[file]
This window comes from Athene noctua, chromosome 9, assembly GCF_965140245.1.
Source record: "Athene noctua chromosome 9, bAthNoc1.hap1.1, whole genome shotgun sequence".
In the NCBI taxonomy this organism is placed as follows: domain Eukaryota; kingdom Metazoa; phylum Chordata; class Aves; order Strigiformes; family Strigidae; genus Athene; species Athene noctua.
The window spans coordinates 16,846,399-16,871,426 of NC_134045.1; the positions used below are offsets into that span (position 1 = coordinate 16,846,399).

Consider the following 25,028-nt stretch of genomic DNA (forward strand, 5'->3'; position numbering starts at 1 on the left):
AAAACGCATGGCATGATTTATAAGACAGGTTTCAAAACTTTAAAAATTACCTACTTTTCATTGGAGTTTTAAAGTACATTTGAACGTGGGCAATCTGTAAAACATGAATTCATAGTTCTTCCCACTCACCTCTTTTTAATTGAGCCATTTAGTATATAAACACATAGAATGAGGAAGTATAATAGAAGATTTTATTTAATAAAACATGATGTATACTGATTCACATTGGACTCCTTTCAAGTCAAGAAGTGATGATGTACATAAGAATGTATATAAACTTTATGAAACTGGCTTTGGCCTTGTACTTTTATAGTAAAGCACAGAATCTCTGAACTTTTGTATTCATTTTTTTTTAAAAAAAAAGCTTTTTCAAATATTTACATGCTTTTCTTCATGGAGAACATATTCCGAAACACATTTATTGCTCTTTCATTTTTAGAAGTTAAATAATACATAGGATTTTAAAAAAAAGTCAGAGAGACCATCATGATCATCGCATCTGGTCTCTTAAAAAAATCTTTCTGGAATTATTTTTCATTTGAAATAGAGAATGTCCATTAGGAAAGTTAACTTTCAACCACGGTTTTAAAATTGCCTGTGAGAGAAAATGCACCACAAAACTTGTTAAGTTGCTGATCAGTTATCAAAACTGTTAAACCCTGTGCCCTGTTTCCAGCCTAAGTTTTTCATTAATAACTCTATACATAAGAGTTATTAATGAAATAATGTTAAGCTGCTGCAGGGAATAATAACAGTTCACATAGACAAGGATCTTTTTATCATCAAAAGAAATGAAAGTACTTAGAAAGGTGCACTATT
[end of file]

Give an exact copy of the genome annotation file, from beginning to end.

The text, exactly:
This window comes from Athene noctua, chromosome 9, assembly GCF_965140245.1.
Source record: "Athene noctua chromosome 9, bAthNoc1.hap1.1, whole genome shotgun sequence".
In the NCBI taxonomy this organism is placed as follows: domain Eukaryota; kingdom Metazoa; phylum Chordata; class Aves; order Strigiformes; family Strigidae; genus Athene; species Athene noctua.
The window spans coordinates 16,846,399-16,871,426 of NC_134045.1; the positions used below are offsets into that span (position 1 = coordinate 16,846,399).

Consider the following 25,028-nt stretch of genomic DNA (forward strand, 5'->3'; position numbering starts at 1 on the left):
AAAACGCATGGCATGATTTATAAGACAGGTTTCAAAACTTTAAAAATTACCTACTTTTCATTGGAGTTTTAAAGTACATTTGAACGTGGGCAATCTGTAAAACATGAATTCATAGTTCTTCCCACTCACCTCTTTTTAATTGAGCCATTTAGTATATAAACACATAGAATGAGGAAGTATAATAGAAGATTTTATTTAATAAAACATGATGTATACTGATTCACATTGGACTCCTTTCAAGTCAAGAAGTGATGATGTACATAAGAATGTATATAAACTTTATGAAACTGGCTTTGGCCTTGTACTTTTATAGTAAAGCACAGAATCTCTGAACTTTTGTATTCATTTTTTTTTAAAAAAAAAGCTTTTTCAAATATTTACATGCTTTTCTTCATGGAGAACATATTCCGAAACACATTTATTGCTCTTTCATTTTTAGAAGTTAAATAATACATAGGATTTTAAAAAAAAGTCAGAGAGACCATCATGATCATCGCATCTGGTCTCTTAAAAAAATCTTTCTGGAATTATTTTTCATTTGAAATAGAGAATGTCCATTAGGAAAGTTAACTTTCAACCACGGTTTTAAAATTGCCTGTGAGAGAAAATGCACCACAAAACTTGTTAAGTTGCTGATCAGTTATCAAAACTGTTAAACCCTGTGCCCTGTTTCCAGCCTAAGTTTTTCATTAATAACTCTATACATAAGAGTTATTAATGAAATAATGTTAAGCTGCTGCAGGGAATAATAACAGTTCACATAGACAAGGATCTTTTTATCATCAAAAGAAATGAAAGTACTTAGAAAGGTGCACTATT